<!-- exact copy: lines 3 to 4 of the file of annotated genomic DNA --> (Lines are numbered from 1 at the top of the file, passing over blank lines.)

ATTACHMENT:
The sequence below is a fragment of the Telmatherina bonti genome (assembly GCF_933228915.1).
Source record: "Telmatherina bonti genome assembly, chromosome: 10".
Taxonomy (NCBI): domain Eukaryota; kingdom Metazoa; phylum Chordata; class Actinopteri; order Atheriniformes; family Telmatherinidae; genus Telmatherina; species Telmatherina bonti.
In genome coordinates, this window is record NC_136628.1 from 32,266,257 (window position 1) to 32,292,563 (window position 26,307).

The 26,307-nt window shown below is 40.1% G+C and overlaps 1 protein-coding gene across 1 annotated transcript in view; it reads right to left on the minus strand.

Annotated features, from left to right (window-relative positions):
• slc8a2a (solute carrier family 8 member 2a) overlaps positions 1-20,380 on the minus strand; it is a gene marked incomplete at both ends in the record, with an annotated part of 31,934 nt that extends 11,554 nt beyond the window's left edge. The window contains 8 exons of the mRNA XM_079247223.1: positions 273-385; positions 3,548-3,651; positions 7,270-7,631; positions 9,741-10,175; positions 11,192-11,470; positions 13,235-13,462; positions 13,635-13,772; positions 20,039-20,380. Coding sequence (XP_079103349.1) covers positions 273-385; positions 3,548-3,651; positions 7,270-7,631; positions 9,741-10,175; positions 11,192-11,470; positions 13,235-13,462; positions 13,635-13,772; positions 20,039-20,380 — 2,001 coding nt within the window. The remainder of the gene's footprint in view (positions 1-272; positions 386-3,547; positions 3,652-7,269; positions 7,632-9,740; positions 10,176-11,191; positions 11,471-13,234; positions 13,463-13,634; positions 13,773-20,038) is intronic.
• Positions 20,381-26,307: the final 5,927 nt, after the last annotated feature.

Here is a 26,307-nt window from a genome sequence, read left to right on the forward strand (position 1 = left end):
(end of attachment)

Taxonomy (NCBI): domain Eukaryota; kingdom Metazoa; phylum Chordata; class Actinopteri; order Atheriniformes; family Telmatherinidae; genus Telmatherina; species Telmatherina bonti.
In genome coordinates, this window is record NC_136628.1 from 32,266,257 (window position 1) to 32,292,563 (window position 26,307).